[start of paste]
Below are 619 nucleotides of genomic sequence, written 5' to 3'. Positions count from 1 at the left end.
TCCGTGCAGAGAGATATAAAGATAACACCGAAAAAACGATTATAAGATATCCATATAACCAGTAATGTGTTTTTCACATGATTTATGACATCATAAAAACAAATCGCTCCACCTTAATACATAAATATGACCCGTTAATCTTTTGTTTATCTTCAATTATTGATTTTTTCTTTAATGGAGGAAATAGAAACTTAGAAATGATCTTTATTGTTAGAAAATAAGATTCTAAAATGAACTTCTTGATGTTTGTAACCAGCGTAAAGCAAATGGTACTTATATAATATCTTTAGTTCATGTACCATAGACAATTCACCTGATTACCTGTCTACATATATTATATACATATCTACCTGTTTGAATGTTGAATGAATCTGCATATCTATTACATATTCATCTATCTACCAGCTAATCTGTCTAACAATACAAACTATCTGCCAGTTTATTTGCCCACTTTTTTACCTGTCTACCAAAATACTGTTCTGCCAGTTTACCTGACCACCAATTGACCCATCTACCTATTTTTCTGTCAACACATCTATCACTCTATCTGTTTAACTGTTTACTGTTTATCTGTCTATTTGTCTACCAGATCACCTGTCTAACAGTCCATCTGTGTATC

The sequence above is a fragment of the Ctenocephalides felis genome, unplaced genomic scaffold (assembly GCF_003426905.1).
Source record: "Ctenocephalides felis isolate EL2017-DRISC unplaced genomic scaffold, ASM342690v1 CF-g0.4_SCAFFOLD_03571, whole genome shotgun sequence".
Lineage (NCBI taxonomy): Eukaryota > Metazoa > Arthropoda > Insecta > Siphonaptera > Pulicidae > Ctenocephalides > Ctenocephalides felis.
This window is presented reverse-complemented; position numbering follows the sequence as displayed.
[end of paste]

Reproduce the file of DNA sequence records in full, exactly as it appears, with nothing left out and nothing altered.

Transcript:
Below are 619 nucleotides of genomic sequence, written 5' to 3'. Positions count from 1 at the left end.
TCCGTGCAGAGAGATATAAAGATAACACCGAAAAAACGATTATAAGATATCCATATAACCAGTAATGTGTTTTTCACATGATTTATGACATCATAAAAACAAATCGCTCCACCTTAATACATAAATATGACCCGTTAATCTTTTGTTTATCTTCAATTATTGATTTTTTCTTTAATGGAGGAAATAGAAACTTAGAAATGATCTTTATTGTTAGAAAATAAGATTCTAAAATGAACTTCTTGATGTTTGTAACCAGCGTAAAGCAAATGGTACTTATATAATATCTTTAGTTCATGTACCATAGACAATTCACCTGATTACCTGTCTACATATATTATATACATATCTACCTGTTTGAATGTTGAATGAATCTGCATATCTATTACATATTCATCTATCTACCAGCTAATCTGTCTAACAATACAAACTATCTGCCAGTTTATTTGCCCACTTTTTTACCTGTCTACCAAAATACTGTTCTGCCAGTTTACCTGACCACCAATTGACCCATCTACCTATTTTTCTGTCAACACATCTATCACTCTATCTGTTTAACTGTTTACTGTTTATCTGTCTATTTGTCTACCAGATCACCTGTCTAACAGTCCATCTGTGTATC

The sequence above is a fragment of the Ctenocephalides felis genome, unplaced genomic scaffold (assembly GCF_003426905.1).
Source record: "Ctenocephalides felis isolate EL2017-DRISC unplaced genomic scaffold, ASM342690v1 CF-g0.4_SCAFFOLD_03571, whole genome shotgun sequence".
Lineage (NCBI taxonomy): Eukaryota > Metazoa > Arthropoda > Insecta > Siphonaptera > Pulicidae > Ctenocephalides > Ctenocephalides felis.
This window is presented reverse-complemented; position numbering follows the sequence as displayed.